Review: Boy Kills World

Frenetic and extremely gory, but also a little tiring.

When his family is killed by a tyrannical family that holds an iron grip over the city, a mute, deaf boy is trained into a killer. His sole purpose is revenge.

Directed by relative newcomer Moritz Mohr, Boy Kills World is an extremely bloody, visceral action movie in line with John Wick and Monkey Man, but with the postmodernism of Deadpool. Starring Bill Skarsgard (who is appearing in a lot of movies right now, including It and John Wick 4) Famke Janssen (X-Men), Andrew Koji (Bullet Train) and Yayan Ruhian (The Raid) the film has a pretty stacked action-movie cast of young actors. It isn’t shy either: the film is all about the punching, and almost nothing else.

But is impressive choreography enough?

The film’s principle gimmick is that our unnamed protagonist, played by a physically rippling Bill Skarsgard, is mute and also deaf. In compensation for this, the child gave himself an “inner voice”, based off of a fighting video game announcer. The voice is provided by H. Jon Benjamin, most familiarly known as the voice of Archer, from the mature cartoon of the same name. Throughout the movie, our protagonist is unable to converse with others, but his thoughts are conveyed to us, while at the same time he is haunted by visions of his dead sister. “Unreliable narrator”, indeed.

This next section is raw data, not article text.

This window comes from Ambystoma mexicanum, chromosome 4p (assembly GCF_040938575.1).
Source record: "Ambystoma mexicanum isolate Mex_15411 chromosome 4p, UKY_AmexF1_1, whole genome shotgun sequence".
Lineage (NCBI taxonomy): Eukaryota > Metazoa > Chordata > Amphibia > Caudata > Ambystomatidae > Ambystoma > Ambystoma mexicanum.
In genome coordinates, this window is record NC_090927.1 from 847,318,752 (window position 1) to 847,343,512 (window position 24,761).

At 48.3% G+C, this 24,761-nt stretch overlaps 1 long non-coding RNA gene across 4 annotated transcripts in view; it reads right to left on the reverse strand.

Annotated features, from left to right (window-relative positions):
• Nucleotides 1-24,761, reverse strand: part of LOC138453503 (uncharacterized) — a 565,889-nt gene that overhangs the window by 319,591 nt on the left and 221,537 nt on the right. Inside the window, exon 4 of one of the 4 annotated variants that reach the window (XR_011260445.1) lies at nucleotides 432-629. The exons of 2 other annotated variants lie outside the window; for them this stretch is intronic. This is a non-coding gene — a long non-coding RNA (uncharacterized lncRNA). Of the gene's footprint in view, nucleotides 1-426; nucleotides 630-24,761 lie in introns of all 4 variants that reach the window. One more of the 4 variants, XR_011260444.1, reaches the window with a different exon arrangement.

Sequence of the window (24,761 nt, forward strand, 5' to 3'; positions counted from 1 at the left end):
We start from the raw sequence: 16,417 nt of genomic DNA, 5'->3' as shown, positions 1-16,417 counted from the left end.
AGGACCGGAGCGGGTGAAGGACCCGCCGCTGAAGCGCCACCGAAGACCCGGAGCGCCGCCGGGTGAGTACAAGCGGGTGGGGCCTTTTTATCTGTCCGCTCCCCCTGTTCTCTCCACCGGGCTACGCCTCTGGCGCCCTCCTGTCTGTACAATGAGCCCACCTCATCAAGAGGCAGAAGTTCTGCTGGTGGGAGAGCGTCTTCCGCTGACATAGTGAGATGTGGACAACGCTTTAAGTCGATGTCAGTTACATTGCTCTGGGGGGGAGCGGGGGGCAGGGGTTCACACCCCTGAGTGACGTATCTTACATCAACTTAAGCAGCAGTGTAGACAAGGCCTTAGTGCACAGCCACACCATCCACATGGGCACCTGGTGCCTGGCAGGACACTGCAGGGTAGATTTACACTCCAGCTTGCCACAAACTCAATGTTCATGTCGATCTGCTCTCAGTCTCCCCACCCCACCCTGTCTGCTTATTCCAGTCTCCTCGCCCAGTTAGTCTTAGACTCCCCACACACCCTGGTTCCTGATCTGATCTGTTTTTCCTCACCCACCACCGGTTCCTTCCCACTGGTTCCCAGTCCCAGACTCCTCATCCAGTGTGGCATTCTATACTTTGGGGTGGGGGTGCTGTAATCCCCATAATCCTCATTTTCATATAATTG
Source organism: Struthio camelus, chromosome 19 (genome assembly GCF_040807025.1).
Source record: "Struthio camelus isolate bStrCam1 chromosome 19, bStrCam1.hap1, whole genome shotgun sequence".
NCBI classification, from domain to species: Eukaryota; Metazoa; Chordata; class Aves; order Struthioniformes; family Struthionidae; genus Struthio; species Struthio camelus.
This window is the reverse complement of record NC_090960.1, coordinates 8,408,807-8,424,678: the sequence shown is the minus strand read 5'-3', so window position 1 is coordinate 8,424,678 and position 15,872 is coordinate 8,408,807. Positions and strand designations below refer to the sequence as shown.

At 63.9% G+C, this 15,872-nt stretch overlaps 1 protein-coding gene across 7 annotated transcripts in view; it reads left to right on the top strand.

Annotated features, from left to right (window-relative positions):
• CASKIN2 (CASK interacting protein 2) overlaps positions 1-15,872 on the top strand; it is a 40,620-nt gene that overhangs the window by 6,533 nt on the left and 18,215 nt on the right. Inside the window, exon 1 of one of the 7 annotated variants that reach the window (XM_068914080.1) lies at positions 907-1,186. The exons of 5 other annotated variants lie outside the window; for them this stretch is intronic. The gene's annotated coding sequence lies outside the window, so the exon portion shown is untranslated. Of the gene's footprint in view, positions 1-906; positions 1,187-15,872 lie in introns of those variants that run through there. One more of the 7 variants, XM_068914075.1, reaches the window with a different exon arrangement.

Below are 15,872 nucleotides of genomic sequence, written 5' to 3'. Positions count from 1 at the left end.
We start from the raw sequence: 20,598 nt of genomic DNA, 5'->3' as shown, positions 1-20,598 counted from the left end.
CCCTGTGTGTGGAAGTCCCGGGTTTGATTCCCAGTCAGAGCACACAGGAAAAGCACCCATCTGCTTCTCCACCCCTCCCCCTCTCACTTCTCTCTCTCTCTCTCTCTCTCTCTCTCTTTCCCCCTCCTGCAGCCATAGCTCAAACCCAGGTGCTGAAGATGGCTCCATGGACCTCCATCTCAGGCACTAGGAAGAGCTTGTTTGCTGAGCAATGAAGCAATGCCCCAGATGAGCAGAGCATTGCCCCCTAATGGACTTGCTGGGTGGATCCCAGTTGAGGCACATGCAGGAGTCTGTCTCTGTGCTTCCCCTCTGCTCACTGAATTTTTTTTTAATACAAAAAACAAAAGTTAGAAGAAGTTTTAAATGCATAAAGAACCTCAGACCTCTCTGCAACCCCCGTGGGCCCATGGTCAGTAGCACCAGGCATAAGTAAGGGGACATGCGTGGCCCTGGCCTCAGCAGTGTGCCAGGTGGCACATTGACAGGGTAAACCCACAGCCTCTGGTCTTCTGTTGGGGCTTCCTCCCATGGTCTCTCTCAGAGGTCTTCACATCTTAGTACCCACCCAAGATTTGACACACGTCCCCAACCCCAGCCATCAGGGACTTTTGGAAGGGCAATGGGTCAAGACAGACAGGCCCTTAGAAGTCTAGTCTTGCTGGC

The film begins with many training montages between Skarsgard’s Boy and Ruhian’s Shaman. It is clear immediately that the fighting is presented intensely and practically, with all actors invested and capable. What follows is a manic adventure as the Boy directly attacks the tyrannical regime and all their foot soldiers.

Boy might have arrived on the wrong floor

The trailer is an excellent trailer for those audiences looking for a Deadpool-esque, video game inspired punch-em up. It showcases a Hunger Games-style reality show, with the Boy fighting deadly breakfast cereal mascots. But this leads us into our first problem.
When the film eventually reaches this cereal-mascot battle, it proved to be the least interesting fight in the whole movie. The film’s intensity means that it peaks very early; the first act or two are the most interesting and fun, but by the time the third act rolls around… it is quite tiring. This is perhaps due to the film keeping mum about its world-building and character backstories. We don’t really know these people, or who our villains are. So after a certain amount of blood spilling, it all gets a little samey.

In fact, the film’s reluctance to tell the audience anything, defuses any revelations that might be lying in wait…

Performances are good. It is a lot of fun having H. Jon Benjamin’s voice commenting on everything with a wry sense of bemusement. Add to that, Boy interacting with a character who he cannot read the lips of. Making for some very fun cut-away vignettes. Sharlto Copley is playing the character he usually plays, Michelle Dockery plays a good femme fatale.
Perhaps the only performance that was too irritating was Andrew Koji.

Ultimately, it is quite a shallow experience. It is an excessively violent action movie that wants to be weirder and sillier than it actually is. Credit to the director, Moritz Mohr, though; this is a positive step into big screen movies!

It was entertaining, and the fight choreography was excellent. Just a little samey after a while.

3 out of 5 stars

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